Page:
1 cup brown sugar
1 large egg
2/3 cup sour cream
1 teaspoon pure vanilla extract
1 cup fresh or frozen (do not defrost) cranberries
Crumbly Nut Topping (recipe follows)

Preheat the oven to 350 degrees. Butter a 9-inch springform pan, line the pan with parchment paper, butter the paper, dust with flour and tap out any excess.

Put the flour, baking powder and spices in a bowl and whisk to combine. Add the orange zest and whisk again. Set aside.

Put the butter and sugar in a bowl and beat with an electric mixer until fluffy, about 3 minutes. Add the egg, sour cream and vanilla and beat until smooth. With the mixer on low, gradually add the dry ingredients. Increase the mixer speed to medium and beat until just smooth. Do not overbeat.

Pour the batter into the prepared pan and smooth the top. Sprinkle first with the cranberries and then with the Crumbly Topping.

Bake the cake for 10 minutes at 350 degrees. Reduce the oven temperature to 325 degrees and bake until the cake is golden and a tester inserted in the center comes out clean, about 45 minutes. Cool the cake in the pan on a rack for 10-15 minutes. Remove the springform collar and continue to cool. The coffee cake can be baked ahead and stored, loosely covered, at room temperature overnight.

Crumbly Nut Topping
1/4 cup all-purpose flour
6 tablespoons brown sugar
1/4 teaspoon salt
1/4 teaspoon cardamom
1/4 teaspoon cinnamon
Pinch allspice
3 tablespoons cold, unsalted butter, cut in pieces
1/2 cup roughly chopped pecans or walnuts

Put the flour, sugar and spices in a small food processor and pulse to combine. Add the butter and pulse until the topping comes together in lumps. Add the pecans and pulse once or twice to distribute the nuts evenly in the topping.

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One Year Ago – Fish Stew Provençal
Two Years Ago – Twice-Baked Potatoes
Three Years Ago – Oh my gosh, my golly – we were too busy celebrating to post!
Four Years Ago – Braised Lamb with Artichokes and Mushrooms and Creamy Polenta
Five Years Ago – Beef Tenderloin with Red Wine Mushroom Sauce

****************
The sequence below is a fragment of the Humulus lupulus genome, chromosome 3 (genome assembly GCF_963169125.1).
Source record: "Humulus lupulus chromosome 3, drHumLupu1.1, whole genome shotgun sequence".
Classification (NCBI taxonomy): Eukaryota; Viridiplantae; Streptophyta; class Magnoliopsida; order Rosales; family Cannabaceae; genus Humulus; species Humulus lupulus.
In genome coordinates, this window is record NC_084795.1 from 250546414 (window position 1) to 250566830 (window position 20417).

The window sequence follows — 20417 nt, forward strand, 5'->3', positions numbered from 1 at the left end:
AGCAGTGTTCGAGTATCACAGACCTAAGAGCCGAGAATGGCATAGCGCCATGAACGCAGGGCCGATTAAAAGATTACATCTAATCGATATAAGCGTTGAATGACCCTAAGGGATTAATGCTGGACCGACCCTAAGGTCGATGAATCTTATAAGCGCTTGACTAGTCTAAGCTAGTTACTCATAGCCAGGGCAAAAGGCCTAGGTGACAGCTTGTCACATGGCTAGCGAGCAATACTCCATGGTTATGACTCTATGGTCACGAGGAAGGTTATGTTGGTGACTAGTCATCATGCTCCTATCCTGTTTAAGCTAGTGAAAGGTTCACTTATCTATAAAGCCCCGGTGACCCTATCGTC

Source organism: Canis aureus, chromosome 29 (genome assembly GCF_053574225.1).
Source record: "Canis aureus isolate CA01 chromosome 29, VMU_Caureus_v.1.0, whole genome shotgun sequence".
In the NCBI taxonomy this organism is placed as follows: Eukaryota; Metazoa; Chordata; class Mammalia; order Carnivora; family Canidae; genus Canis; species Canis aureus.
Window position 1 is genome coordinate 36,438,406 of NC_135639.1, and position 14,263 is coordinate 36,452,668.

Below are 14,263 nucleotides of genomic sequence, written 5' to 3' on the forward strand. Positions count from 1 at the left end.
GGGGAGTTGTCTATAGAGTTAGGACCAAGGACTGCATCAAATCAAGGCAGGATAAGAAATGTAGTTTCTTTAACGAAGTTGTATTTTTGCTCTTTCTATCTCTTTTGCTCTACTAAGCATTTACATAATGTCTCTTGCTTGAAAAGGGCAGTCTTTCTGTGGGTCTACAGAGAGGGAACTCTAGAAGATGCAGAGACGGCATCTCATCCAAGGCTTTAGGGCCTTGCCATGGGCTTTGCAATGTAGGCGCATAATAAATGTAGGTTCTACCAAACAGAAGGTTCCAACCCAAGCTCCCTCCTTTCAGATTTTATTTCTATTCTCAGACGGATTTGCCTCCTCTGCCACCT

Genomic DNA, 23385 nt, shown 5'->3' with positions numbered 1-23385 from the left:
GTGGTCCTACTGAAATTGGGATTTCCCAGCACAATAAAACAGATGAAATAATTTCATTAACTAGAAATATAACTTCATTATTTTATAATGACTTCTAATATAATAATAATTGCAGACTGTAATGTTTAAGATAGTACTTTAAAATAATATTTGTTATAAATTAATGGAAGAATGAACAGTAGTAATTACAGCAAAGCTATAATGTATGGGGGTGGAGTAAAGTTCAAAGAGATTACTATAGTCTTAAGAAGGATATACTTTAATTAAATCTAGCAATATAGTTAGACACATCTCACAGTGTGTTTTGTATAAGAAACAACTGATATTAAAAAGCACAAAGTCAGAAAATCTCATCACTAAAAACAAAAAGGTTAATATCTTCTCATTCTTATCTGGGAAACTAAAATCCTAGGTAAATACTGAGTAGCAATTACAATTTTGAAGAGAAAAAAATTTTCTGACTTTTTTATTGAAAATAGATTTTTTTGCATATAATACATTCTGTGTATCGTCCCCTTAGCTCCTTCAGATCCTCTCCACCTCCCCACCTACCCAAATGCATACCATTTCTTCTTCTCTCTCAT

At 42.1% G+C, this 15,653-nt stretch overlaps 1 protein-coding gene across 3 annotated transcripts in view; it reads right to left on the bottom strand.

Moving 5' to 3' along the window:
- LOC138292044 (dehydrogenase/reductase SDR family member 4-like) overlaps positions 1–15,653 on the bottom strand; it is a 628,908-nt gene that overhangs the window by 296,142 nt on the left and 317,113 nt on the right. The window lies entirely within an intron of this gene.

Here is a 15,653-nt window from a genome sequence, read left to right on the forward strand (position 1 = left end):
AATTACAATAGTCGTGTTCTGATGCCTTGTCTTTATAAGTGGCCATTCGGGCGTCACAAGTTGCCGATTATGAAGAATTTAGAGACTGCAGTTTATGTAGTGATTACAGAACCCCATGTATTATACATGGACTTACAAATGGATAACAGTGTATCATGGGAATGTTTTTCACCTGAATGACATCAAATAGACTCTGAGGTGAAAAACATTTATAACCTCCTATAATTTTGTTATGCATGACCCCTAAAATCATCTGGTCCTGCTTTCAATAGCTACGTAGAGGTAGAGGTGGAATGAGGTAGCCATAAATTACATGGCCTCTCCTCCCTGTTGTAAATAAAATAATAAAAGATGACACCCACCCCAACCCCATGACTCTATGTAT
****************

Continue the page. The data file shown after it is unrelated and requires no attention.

Six Years Ago – Potato, Leek & Kale Soup
Seven Years Ago – Salmon & Lentils

Or Click Here! for a complete list of and links to all the recipes on this blog!

What about you? How do you get in the holiday spirit? Feel free to share!

Want more? I’ve got links to lots more to read, see & cook. © Susan W. Nye, 2015

Fall Breakfast & More Special

Autumn_Pleasant_lakeWith the official start to fall, the sun is coming up a little later every day. All the more reason to have a bit of a lazy start to the day. Sleep in and then invite a few friends over for a mid-morning feast. Enjoy some great food before you all head out for a walk around the lake, a long bike ride or a hike in the hills. It’s all good!

So, what’s for breakfast? Here are a few ideas:

Quiche or something like it, is always a good bet. You’ll be a winner with my Quiche or any one of my variations on the cheese and egg pie. Perhaps you’ll cook up my Spinach Ricotta Pie, Tarte à l’Oignon (Onion Tart) or Asparagus & Goat Cheese Tart.

Round out your breakfast something fruity. Give my Honeyed Apricots with Creamy Yogurt or Strawberries with Yogurt Cream. And by all means, you must include a batch of my Applesauce Scones or Apple Muffins!

For an after exercise pick-me-up, a steaming kettle of Roasted Tomato Soup with Fresh Corn or Roasted Butternut Squash Soup sounds perfect. Especially if you add either The Best Grilled Cheese Sandwich in the History of my Kitchen or my All Grown Up Grilled Cheese to munch!

End the fun with a cookie. My Root ‘n’ Tooty Good ‘n’ Fruity Oatmeal Cookies are nothing short of wonderful.

Have a great weekend and bon appétit!

What are your plans for the weekend? I’d love to hear from you! Let’s get a conversation going.

Want more? Click here for more seasonal menus! For a complete list of and links to all the recipes on this blog Click Here!

© Susan W. Nye, 2015

Slipping into Fall & Applesauce Scones

gnarly_gourds
I lived in northern California for a short time and complained bitterly about the lack of seasons. My dear friend Julie, a native of the area, suggested patience. She assured me that before too long I would come to appreciate the subtle changes in the California calendar. I didn’t wait. Instead, I returned to my New England roots.

Ah, New England where winter is gorgeous but beyond cold. Spring is muddy and slow in coming. Summer is wonderful but short. And then there is fall! New Hampshire comes into its own in the fall. There are those delightful weeks of Indian Summer in September when the leaves are still green. Next, come the bold and brilliant days of October. In spite of a chilly start and end, the days are warm and filled with golden sunshine. Even the austere and dark days of November, have a certain elegance. If you are not into austerity and elegance, well, there’s always Thanksgiving weekend with lots of family, friends, food, football and, of course, shopping.